In 1995, he returned to baseball as the manager of the Fukuoka Daiei Hawks (later the Fukuoka SoftBank Hawks). Oh led the Hawks to three Pacific League pennants in 1999, 2000 and 2003, and two Japan Series titles in 1999 and 2003.
On July 5, Oh announced that he was taking an indefinite leave of absence from the Hawks to combat a stomach tumor. On July 17, 2006, Oh underwent laparoscopic surgery to remove his stomach and its surrounding lymph nodes. The surgery was considered to be a success. Although the tumor was confirmed to be cancerous, it was caught in early stages. He returned to coaching the Fukuoka SoftBank Hawks, although he announced he would retire at the end of the 2008 season as manager (but remain as Hawks' GM). He retired as a manager in 2008.
Home run record controversy
On three occasions, foreign-born players challenged Oh's single-season home run record of 55 and faced Oh-managed teams late in the season. On each occasion, Oh's pitchers refused to throw strikes to them.
In 1985, American Randy Bass, playing for the Hanshin Tigers, came into the last game of the season against the Oh-managed Giants with 54 home runs. Bass was intentionally walked four times on four straight pitches each time. Bass reached over the plate on the fifth occasion and batted the ball into the outfield for a single. After the game, Oh denied ordering his pitchers to walk Bass, but Keith Comstock, an American pitcher for the Giants, later stated that an unnamed Giants coach had threatened a fine of $1,000 for every strike that any Giants pitcher threw to Bass. The magazine Takarajima investigated the incident and reported that the Giants front office had likely ordered the team not to allow Bass an opportunity to tie or break Oh's record. For the most part the Japanese media remained silent on the incident, as did league commissioner Takeso Shimoda.
In 2001, American Karl "Tuffy" Rhodes, playing for the Kintetsu Buffaloes, hit 55 home runs with several games left. The Buffaloes played the Oh-managed Fukuoka SoftBank Hawks on a late weekend series in Fukuoka. Rhodes was intentionally walked during each at-bat. Hawks catcher Kenji Johjima could be seen grinning as he caught the intentional balls. Again, Oh denied any involvement and Hawks pitching coach Yoshiharu Wakana stated that the pitchers acted on his orders, saying, "I just didn't want a foreign player to break Oh's record." Rhodes completed the season with 55 home runs. Hawks pitcher Keizaburo Tanoue went on record saying that he wanted to throw strikes to Rhodes and felt bad about the situation.
In 2002, Venezuelan Alex Cabrera hit 55 home runs with five games left in the season and his team played Oh's Hawks. Oh told his pitchers to throw strikes to Cabrera, but most of them ignored his order and threw balls well away from the plate. After the game, Oh stated, "If you're going to break the record, you should do it by more than one. Do it by a lot." In the wake of the most recent incident involving Cabrera, ESPN listed Oh's single-season home run record as #2 on its list of "The Phoniest Records in Sports".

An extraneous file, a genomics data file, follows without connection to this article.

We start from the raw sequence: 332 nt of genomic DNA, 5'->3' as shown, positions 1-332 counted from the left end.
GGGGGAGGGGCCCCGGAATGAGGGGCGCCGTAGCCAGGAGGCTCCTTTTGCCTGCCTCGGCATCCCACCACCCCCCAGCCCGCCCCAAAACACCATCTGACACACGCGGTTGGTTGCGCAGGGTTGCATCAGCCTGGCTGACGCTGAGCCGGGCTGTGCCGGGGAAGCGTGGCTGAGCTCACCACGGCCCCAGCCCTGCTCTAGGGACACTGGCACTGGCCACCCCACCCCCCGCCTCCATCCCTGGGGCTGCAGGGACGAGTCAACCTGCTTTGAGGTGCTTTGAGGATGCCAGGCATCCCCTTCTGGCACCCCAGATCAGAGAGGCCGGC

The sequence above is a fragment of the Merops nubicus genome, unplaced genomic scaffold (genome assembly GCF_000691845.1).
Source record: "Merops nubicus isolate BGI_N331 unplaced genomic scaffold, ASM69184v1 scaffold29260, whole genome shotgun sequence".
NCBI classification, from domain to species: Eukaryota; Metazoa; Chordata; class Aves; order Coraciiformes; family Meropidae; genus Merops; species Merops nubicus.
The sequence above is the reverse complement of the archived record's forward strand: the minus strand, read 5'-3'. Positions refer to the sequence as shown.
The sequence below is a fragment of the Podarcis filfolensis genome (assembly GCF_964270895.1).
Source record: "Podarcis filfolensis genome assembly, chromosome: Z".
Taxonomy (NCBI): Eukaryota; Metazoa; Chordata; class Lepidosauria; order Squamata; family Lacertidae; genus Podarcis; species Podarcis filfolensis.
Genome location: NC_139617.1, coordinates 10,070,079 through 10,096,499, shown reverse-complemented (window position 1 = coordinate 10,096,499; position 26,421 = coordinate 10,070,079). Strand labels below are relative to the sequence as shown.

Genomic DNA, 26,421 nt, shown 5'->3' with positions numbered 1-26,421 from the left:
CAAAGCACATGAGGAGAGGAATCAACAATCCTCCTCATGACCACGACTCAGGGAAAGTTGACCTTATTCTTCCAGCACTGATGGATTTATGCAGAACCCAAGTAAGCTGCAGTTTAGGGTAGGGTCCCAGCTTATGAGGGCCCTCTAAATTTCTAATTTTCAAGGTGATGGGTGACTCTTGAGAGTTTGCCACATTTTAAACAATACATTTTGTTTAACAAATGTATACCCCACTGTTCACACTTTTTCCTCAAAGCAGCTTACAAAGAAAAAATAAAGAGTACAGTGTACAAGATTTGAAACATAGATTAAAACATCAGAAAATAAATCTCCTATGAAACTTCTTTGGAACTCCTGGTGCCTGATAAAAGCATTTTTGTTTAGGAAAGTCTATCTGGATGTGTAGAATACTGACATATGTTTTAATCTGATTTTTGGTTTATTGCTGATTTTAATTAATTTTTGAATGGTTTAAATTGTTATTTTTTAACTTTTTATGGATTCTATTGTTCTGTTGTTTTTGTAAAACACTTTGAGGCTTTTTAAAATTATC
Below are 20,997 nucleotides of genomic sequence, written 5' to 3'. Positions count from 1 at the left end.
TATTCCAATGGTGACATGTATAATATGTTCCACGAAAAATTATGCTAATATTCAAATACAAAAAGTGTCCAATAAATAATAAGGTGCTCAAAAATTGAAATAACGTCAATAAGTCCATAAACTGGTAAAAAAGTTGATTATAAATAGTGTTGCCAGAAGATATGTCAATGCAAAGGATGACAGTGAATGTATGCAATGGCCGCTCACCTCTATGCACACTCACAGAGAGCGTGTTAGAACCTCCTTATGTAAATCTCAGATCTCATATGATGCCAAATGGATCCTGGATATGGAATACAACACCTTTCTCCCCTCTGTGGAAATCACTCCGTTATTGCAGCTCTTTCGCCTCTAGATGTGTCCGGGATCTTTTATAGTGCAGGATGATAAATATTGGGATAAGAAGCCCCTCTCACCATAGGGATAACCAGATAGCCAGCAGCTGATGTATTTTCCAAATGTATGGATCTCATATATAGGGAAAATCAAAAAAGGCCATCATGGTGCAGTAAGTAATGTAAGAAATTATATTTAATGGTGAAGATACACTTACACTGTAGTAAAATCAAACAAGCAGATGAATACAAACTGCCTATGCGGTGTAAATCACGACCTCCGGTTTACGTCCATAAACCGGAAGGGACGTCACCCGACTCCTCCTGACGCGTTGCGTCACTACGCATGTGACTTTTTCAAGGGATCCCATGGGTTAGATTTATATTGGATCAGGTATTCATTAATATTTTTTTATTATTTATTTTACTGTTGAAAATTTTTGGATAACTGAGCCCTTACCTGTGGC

Oh was married to Kyoko Oh (王恭子 Ō Kyōko), and had three daughters with her. Kyoko Oh died of stomach cancer in December 2001 at age 57, the same illness he would combat in 2006. In December 2002, her ashes were stolen from their family grave. Their second daughter, Rie Oh (born in 1970), is a sportscaster and presenter on the J-Wave radio network.
In popular culture
- In 1988, Oh and Hank Aaron created the World Children's Baseball Fair (WCBF), to increase the popularity of baseball by working with youngsters.
- On December 4, 2007, Oh said in Chiyoda, Tokyo that it is just a matter of time before his career record of 868 home runs will be broken: "I think the 868 record will be broken. There's nobody near that mark in Japan, but I think Alex Rodriguez can do it", he added. "He has the ability to hit 1,000."
- In 2002 and 2005, he was named by President Chen Shui-bian of Taiwan as Ambassador-at-Large of the Republic of China.
- President Ma Ying-Jeou honored Sadaharu Oh with the "Order of Brilliant Star" on February 5, 2009, in Taipei. Oh called receiving the award, "The highest honor of his life." 
- During the 2009 World Baseball Classic Oh attended many of the games played by Japan.
- Nussbaum, Louis-Frédéric. (2005). "Ō Sadaharu" in Japan Encyclopedia, p. 758.
- Spatz, Lyle. Historical Dictionary of Baseball (Scarecrow Press, 2012), p. 169.
- Wu, Debby. "Baseball great has roots in ROC," Taipei Times. Sunday November 16, 2003. Page 2. Retrieved on August 3, 2009.
- Sadaharu Oh [Archive] - Baseball Fever
- The Seattle Times, "Briefs: Sadaharu Oh to have stomach surgery", July 6, 2006.
- Associated PRess, "Japanese Baseball Great Sadaharu Oh Has Operation for Stomach Cancer", RedOrbit, July 18, 2006.
- Whiting, Robert, "Equaling Oh's HR record proved difficult", Japan Times, October 31, 2008, p. 12.
- Coskrey, Jason. "Bass says Balentien won’t get easy path to Oh’s record," Japan Times (Sept. 6, 2013).
- Roah, Jeff, "Tokyo under the tracks: It's Never Too Late to Insert an Asterisk", Tokyo Q, October 12, 2001.
- Merron, Jeff. "The Phoniest Records in Sports," ESPN (Feb. 25, 2004).
- Wallace, Bruce. "Column One: Home run king and gentleman: Japan’s Sadaharu Oh reflects on his career, Barry Bonds and cancer. 'I feel lucky,’ he says," Los Angeles Times (July 4, 2007).
- Nippon Professional Baseball career statistics from Japanesebaseball.com
- Oh for Cooperstown? Part I by Jim Albright
- Oh for Cooperstown? Part II by Jim Albright